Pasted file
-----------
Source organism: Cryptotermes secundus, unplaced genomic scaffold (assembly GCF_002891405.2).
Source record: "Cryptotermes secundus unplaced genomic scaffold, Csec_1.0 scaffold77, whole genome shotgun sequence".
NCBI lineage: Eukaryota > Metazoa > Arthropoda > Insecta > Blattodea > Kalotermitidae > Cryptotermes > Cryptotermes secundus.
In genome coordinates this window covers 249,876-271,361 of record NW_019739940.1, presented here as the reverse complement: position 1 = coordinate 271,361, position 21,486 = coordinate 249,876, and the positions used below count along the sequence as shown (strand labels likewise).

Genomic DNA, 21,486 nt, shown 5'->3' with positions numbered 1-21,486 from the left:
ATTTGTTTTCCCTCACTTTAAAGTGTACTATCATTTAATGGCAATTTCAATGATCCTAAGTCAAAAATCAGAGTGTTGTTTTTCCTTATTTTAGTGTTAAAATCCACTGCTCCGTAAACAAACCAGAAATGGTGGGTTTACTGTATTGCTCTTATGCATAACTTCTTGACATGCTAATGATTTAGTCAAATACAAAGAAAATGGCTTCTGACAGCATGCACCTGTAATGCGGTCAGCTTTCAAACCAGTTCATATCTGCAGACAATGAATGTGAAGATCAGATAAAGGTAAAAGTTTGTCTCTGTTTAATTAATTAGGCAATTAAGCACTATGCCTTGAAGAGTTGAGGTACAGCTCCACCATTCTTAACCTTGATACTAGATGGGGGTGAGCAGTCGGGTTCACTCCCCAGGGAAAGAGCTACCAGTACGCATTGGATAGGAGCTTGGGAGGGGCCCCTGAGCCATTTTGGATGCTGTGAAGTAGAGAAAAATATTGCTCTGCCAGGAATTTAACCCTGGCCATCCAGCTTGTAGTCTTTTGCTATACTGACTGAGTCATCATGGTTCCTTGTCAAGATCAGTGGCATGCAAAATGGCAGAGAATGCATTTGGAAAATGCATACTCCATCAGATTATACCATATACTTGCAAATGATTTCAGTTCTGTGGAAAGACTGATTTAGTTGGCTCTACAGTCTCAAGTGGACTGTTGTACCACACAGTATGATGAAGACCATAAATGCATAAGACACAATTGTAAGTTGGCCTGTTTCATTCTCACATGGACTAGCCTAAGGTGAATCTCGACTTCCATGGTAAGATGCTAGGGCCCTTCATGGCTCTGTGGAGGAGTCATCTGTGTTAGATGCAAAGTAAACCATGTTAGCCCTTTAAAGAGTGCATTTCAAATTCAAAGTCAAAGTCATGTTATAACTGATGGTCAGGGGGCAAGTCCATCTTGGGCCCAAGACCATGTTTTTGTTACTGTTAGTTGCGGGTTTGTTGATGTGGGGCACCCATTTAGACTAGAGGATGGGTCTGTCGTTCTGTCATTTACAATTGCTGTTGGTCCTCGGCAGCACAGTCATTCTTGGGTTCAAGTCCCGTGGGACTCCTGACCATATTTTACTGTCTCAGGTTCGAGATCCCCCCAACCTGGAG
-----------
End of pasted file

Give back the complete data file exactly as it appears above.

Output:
Source organism: Cryptotermes secundus, unplaced genomic scaffold (assembly GCF_002891405.2).
Source record: "Cryptotermes secundus unplaced genomic scaffold, Csec_1.0 scaffold77, whole genome shotgun sequence".
NCBI lineage: Eukaryota > Metazoa > Arthropoda > Insecta > Blattodea > Kalotermitidae > Cryptotermes > Cryptotermes secundus.
In genome coordinates this window covers 249,876-271,361 of record NW_019739940.1, presented here as the reverse complement: position 1 = coordinate 271,361, position 21,486 = coordinate 249,876, and the positions used below count along the sequence as shown (strand labels likewise).

Genomic DNA, 21,486 nt, shown 5'->3' with positions numbered 1-21,486 from the left:
ATTTGTTTTCCCTCACTTTAAAGTGTACTATCATTTAATGGCAATTTCAATGATCCTAAGTCAAAAATCAGAGTGTTGTTTTTCCTTATTTTAGTGTTAAAATCCACTGCTCCGTAAACAAACCAGAAATGGTGGGTTTACTGTATTGCTCTTATGCATAACTTCTTGACATGCTAATGATTTAGTCAAATACAAAGAAAATGGCTTCTGACAGCATGCACCTGTAATGCGGTCAGCTTTCAAACCAGTTCATATCTGCAGACAATGAATGTGAAGATCAGATAAAGGTAAAAGTTTGTCTCTGTTTAATTAATTAGGCAATTAAGCACTATGCCTTGAAGAGTTGAGGTACAGCTCCACCATTCTTAACCTTGATACTAGATGGGGGTGAGCAGTCGGGTTCACTCCCCAGGGAAAGAGCTACCAGTACGCATTGGATAGGAGCTTGGGAGGGGCCCCTGAGCCATTTTGGATGCTGTGAAGTAGAGAAAAATATTGCTCTGCCAGGAATTTAACCCTGGCCATCCAGCTTGTAGTCTTTTGCTATACTGACTGAGTCATCATGGTTCCTTGTCAAGATCAGTGGCATGCAAAATGGCAGAGAATGCATTTGGAAAATGCATACTCCATCAGATTATACCATATACTTGCAAATGATTTCAGTTCTGTGGAAAGACTGATTTAGTTGGCTCTACAGTCTCAAGTGGACTGTTGTACCACACAGTATGATGAAGACCATAAATGCATAAGACACAATTGTAAGTTGGCCTGTTTCATTCTCACATGGACTAGCCTAAGGTGAATCTCGACTTCCATGGTAAGATGCTAGGGCCCTTCATGGCTCTGTGGAGGAGTCATCTGTGTTAGATGCAAAGTAAACCATGTTAGCCCTTTAAAGAGTGCATTTCAAATTCAAAGTCAAAGTCATGTTATAACTGATGGTCAGGGGGCAAGTCCATCTTGGGCCCAAGACCATGTTTTTGTTACTGTTAGTTGCGGGTTTGTTGATGTGGGGCACCCATTTAGACTAGAGGATGGGTCTGTCGTTCTGTCATTTACAATTGCTGTTGGTCCTCGGCAGCACAGTCATTCTTGGGTTCAAGTCCCGTGGGACTCCTGACCATATTTTACTGTCTCAGGTTCGAGATCCCCCCAACCTGGAG